Kansas City, MO- The Occupational Safety and Health Administration (OSHA) has cited a Kansas City-area construction company for multiple violations observed during a May jobsite visit.
According to KSHB, OSHA fined Blue Nile Contractors Inc. $210,037 for failing “to protect employees from trench collapse and electrical hazards.” Inspectors reported four repeat and five serious safety violations during the visit to a site where water lines were being installed.
Blue Nile is a minority-owned wet utility contractor that specializes in trenchless sewer and water construction. The Birmingham, Mo., company was selected as one of the Greater Kansas City Chamber of Commerce’s Top 10 Small Businesses in 2018.
Blue Nile has been placed in the Severe Violator Enforcement Program, KSHB reports. The company has 15 days to comply with OSHA demands or contest the findings.
Proper training and education regarding OSHA violations and accident prevention are is one way for companies to combat these high fines.
Waukegan, IL- An OSHA investigation into the deaths of four employees of an Illinois chemical plant has resulted in more than a million dollars in proposed penalties against AB Specialty Silicones LLC.
The company has been cited for a dozen willful federal safety violations in the explosion and fire at its Waukegan facility on May 3, 2019 that caused deaths of four employees.
The silicon chemical products manufacturer faces $1,591,176 in penalties and has been placed in the in the Severe Violator Enforcement Program.
OSHA investigators determined AB Specialty Silicones failed to ensure that electrical equipment and installations in the production area of the plant complied with OSHA electrical standards, and were approved for hazardous locations. The company also used forklifts powered by liquid propane to transport volatile flammable liquids, and operated these forklifts in areas where employees handled and processed volatile flammable liquids and gases, creating the potential for ignition.
Athens, GA- The U.S. Department of Labor’s Occupational Safety and Health Administration (OSHA) has cited national discount retailer Dollar Tree Stores Inc. at its store on Atlanta Highway in Athens, Georgia. The company faces $125,026 in proposed penalties for exposing employees to safety hazards.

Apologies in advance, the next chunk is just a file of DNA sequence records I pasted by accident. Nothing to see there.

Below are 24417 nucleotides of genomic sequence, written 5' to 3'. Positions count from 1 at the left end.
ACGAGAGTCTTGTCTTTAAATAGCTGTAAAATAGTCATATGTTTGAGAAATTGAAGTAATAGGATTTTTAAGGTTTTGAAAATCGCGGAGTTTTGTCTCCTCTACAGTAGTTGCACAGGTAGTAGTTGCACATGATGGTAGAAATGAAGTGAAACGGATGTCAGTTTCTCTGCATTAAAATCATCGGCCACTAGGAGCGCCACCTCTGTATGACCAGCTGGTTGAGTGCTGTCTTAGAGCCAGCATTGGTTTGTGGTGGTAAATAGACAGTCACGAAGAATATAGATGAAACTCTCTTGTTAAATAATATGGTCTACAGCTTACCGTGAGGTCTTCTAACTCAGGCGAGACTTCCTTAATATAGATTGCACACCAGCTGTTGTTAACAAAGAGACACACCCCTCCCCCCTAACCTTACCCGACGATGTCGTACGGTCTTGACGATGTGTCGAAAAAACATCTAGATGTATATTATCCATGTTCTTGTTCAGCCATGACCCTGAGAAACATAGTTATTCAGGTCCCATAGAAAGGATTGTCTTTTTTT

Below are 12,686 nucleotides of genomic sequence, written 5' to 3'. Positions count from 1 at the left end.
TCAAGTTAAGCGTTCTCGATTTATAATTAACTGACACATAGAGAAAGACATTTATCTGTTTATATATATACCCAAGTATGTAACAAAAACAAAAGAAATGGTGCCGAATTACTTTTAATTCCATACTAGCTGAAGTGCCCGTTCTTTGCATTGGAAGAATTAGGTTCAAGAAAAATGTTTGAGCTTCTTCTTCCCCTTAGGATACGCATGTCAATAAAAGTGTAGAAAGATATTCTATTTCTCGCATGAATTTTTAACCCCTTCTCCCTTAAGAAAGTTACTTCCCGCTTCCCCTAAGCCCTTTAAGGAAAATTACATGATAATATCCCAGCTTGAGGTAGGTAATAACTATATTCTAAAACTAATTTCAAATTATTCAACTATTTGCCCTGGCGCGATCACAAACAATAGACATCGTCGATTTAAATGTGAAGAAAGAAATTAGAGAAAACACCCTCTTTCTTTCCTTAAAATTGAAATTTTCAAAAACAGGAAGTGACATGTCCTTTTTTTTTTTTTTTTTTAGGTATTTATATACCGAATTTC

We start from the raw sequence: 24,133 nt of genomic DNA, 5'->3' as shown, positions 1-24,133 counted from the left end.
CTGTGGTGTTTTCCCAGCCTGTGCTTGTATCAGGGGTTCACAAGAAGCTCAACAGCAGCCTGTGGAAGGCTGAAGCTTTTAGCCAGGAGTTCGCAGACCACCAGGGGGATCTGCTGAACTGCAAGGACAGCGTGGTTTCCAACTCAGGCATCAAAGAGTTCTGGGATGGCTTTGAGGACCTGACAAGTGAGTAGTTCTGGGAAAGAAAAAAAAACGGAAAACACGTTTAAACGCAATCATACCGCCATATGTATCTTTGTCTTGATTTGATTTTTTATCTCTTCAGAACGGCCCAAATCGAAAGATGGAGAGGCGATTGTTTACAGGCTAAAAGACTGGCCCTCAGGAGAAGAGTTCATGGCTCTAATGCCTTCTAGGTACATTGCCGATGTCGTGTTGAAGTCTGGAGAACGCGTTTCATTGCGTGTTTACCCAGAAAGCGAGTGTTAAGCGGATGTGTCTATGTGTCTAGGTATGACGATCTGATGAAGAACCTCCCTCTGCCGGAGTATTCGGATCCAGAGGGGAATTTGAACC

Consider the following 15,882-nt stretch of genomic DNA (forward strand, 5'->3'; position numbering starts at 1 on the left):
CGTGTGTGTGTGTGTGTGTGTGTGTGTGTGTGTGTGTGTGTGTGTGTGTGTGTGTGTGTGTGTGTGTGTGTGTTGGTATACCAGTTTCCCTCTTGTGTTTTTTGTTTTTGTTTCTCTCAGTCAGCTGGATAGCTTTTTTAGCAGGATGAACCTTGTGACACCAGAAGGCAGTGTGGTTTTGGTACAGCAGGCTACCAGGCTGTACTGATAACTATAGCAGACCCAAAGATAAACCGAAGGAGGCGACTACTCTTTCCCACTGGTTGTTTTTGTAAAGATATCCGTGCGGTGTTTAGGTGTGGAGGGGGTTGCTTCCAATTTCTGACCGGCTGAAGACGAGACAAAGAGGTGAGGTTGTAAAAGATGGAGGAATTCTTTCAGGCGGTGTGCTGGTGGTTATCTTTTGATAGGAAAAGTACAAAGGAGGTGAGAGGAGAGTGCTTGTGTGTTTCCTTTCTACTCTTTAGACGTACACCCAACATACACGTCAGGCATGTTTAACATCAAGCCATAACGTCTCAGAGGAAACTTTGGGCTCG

OSHA cited the company for exposing employees to struck-by, trip and fall hazards by failing to keep passageways and walking surfaces in a clean, orderly and sanitary condition. OSHA found unsafely stacked cases of merchandise and blocked emergency exits, and cited Dollar Tree for not maintaining access to portable fire extinguishers.
“These hazardous conditions unnecessarily exposed employees to potentially life-threatening injury,” said OSHA Area Director William Fulcher, in Atlanta-East. “There is no reason why the employees in this store should have been subjected to the same hazards previously identified and cited at other Dollar Tree locations.”
Dollar Tree Stores has a long history of serious and repeated violations related to unsafe stacking of merchandise and blocked exits. Since 2015, OSHA has cited the Chesapeake, Virginia-based company for similar violations at locations in Georgia, Alabama, Florida, Wisconsin, Idaho, Texas, New York, and Rhode Island.
Under the Occupational Safety and Health Act of 1970, employers are responsible for providing safe and healthful workplaces for their employees. OSHA’s role is to help ensure these conditions for America’s working men and women by setting and enforcing standards, and providing training, education, and assistance.
New Jersey- Nearly one-third of the employers in the state hit with initial safety violation fines of $40K or more are government agencies. But many cases are settled for lesser amounts.
New Jersey employers have been hit with at least $16.6 million in fines since 2015 for having unsafe workplaces and conditions.
Fines levied by the U.S. Occupational Safety and Health Administration against employers in the state over the past five years peaked in 2017. In 2017, the federal agency levied more than $4.9 million in fines against at least 60 companies.
All told, the Network reviewed OSHA data of more than 200 enforcement cases with initial penalties of $40,000 and higher. Data for enforcement cases with penalties less than $40,000 were not available.
Most of the reviewed cases involved private employers. However, almost 30% of the penalties involved local, state or federal government agencies, the Network’s analysis shows. The initial penalties in those cases totaled more than $4 million.